The historically low interest rates which the South African Reserve Bank introduced in response to the economic fallout of Covid-19 certainly spurred buyers into the market, he said.
Nevertheless, the rise of first-time buyers in percentage terms must be seen against the total numbers of transfers drifting downwards from 2015 until 2019, with a sharp drop in 2020 as the hard lockdown took a toll on the market. The 2021 jump in numbers in part reflects the pent-up demand playing out as lockdown conditions eased.
Repeat buyers have reduced in both percentage terms and actual numbers. In 2015, some 270,189 transfers were recorded, of which 181,026 (67%) were repeat buys. In 2019, just prior to the pandemic, repeat buyers had slipped to 162,688 (66%) of total transfers.*
The volume of bonded transfers for both first-time and repeat buyers have increased since 2015, with a slight decrease in 2020. First-time buyers are more likely to bond than repeat buyers, with the percentage of bonded transfers increasing sharply from 2017 and peaking at 72% in 2021.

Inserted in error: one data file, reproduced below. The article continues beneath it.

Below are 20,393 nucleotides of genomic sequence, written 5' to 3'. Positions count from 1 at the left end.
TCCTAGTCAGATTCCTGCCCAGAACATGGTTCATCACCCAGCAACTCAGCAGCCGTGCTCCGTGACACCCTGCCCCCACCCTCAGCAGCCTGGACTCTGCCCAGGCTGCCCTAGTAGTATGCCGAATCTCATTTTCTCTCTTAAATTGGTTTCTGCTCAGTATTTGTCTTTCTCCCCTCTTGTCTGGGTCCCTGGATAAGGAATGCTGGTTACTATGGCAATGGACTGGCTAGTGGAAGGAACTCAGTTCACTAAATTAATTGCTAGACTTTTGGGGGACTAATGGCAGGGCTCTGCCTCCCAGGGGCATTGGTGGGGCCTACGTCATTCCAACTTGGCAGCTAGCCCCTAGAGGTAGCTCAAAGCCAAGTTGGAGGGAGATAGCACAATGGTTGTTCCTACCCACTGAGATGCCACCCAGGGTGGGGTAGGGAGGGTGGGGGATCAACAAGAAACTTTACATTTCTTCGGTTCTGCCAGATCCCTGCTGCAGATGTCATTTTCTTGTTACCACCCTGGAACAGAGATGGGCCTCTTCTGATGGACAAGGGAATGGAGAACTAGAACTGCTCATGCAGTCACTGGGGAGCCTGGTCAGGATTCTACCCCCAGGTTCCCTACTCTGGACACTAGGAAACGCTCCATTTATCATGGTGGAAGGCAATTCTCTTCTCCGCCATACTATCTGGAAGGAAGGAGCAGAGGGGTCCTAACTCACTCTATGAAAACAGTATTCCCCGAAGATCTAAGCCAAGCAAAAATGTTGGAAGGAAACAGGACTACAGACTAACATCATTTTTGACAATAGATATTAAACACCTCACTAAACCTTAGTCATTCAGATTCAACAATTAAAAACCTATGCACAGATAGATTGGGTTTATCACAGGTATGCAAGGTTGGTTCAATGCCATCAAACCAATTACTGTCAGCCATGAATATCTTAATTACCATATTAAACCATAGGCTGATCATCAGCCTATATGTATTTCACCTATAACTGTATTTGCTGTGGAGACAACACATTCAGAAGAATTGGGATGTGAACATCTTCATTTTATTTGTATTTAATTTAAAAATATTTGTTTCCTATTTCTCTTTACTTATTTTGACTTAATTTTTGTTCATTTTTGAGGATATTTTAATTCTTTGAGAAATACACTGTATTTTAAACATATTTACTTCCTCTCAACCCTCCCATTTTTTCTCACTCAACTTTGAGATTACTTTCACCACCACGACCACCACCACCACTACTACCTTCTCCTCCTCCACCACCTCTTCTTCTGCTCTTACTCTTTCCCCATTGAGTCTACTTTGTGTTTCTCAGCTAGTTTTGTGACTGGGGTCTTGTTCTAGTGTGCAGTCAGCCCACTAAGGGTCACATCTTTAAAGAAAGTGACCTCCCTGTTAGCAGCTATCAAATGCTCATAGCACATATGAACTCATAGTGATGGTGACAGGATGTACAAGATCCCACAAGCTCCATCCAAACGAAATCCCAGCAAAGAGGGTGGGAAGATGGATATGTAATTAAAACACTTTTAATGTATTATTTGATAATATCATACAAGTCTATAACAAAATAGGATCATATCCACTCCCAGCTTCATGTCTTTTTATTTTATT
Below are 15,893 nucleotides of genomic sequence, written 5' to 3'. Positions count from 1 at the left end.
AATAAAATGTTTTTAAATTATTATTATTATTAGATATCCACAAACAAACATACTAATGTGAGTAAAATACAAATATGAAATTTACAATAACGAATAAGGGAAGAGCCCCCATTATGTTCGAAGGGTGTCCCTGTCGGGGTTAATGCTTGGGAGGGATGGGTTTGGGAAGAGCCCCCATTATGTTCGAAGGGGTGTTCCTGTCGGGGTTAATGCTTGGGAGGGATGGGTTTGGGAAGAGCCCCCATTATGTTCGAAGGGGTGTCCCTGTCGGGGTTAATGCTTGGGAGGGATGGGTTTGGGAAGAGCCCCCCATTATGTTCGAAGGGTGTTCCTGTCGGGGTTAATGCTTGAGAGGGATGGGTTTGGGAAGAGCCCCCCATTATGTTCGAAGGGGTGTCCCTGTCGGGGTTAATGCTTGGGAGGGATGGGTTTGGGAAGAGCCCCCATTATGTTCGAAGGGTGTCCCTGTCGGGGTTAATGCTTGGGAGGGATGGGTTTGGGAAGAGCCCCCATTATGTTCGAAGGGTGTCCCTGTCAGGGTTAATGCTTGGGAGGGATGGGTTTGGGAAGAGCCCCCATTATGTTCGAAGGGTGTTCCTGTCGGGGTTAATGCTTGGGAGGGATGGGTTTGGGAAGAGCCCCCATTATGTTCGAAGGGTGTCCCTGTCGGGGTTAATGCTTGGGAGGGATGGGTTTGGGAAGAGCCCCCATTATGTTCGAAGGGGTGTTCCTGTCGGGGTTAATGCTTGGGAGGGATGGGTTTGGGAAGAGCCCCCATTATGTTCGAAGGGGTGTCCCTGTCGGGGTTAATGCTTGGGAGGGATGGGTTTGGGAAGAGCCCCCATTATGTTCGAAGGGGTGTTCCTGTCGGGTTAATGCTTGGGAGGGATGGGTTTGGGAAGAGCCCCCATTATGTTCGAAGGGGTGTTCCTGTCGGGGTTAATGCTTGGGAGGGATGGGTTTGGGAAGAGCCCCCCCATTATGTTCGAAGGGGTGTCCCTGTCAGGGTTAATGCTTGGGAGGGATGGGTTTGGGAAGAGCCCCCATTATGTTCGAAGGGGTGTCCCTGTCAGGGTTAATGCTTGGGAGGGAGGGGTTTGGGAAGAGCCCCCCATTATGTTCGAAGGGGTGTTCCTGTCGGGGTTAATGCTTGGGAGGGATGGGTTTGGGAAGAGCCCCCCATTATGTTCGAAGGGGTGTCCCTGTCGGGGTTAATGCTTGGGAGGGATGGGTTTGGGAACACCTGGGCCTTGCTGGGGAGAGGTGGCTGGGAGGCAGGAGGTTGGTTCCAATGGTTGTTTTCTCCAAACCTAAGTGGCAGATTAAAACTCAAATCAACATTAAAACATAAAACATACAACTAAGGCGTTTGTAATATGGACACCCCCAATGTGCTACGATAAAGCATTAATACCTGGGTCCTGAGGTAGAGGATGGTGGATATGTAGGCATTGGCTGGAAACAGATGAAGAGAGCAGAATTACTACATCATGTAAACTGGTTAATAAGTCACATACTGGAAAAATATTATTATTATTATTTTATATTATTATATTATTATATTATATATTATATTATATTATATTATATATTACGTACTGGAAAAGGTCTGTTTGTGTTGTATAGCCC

Lehabe said first-time buyers on the coast have been choosing the Western Cape as their preferred option since 2014 (see graph below), and this trend spiked in 2021 as the market began recovering from the lockdowns of 2020. “Favourable interest rates coupled with remote office working and semigration are becoming a more pronounced feature of the residential market, and the Western Cape’s reputation for better-run municipalities is also contributing to the pull of the region.”
First-time buyers of inland properties overwhelmingly bought in Gauteng, South Africa’s commercial heartland. “Again, it is worth noting the spike in 2021 as first-time buyers took advantage of the historically favourable interest rates and the market adjusted for 2020, when hard lockdowns brought house sales to a trickle for a while,” Lehabe said.
*This report does not assess the RDP or informal housing markets.